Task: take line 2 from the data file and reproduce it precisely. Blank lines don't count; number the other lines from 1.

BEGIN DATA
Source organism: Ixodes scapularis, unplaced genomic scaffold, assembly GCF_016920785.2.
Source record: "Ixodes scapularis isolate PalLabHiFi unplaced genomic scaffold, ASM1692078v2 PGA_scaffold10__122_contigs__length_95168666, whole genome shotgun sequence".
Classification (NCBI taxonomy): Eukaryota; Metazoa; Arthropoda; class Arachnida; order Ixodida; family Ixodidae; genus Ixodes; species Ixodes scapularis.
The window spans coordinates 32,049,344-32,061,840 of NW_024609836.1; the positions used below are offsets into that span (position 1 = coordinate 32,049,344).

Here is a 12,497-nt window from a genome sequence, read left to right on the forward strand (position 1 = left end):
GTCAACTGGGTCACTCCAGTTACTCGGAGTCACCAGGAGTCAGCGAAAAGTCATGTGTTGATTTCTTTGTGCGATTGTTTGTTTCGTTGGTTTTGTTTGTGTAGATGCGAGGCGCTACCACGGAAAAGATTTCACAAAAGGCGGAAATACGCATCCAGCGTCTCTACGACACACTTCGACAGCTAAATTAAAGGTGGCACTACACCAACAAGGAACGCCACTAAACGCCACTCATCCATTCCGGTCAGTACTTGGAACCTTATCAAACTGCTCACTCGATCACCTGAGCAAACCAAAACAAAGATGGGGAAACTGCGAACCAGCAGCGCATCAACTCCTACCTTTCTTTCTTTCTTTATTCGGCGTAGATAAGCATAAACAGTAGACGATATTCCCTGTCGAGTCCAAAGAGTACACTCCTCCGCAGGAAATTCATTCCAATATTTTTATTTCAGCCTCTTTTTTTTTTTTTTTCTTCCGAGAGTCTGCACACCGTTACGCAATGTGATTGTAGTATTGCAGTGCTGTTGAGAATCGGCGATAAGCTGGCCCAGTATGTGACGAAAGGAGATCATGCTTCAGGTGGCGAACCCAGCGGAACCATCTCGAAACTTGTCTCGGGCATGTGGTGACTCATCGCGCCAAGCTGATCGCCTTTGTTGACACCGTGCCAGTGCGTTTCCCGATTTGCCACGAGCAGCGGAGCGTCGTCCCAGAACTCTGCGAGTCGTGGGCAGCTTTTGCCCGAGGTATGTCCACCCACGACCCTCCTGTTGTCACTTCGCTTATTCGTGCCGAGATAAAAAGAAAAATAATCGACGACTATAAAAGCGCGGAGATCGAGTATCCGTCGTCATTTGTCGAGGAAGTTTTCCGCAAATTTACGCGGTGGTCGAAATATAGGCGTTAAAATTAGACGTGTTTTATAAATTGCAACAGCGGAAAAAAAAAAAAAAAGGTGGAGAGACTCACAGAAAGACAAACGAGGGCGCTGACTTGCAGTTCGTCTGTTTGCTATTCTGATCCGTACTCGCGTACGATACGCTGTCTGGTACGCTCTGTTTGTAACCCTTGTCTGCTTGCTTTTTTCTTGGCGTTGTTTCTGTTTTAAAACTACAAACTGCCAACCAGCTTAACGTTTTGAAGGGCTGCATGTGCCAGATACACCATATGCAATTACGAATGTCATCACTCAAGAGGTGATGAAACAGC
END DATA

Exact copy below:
Source record: "Ixodes scapularis isolate PalLabHiFi unplaced genomic scaffold, ASM1692078v2 PGA_scaffold10__122_contigs__length_95168666, whole genome shotgun sequence".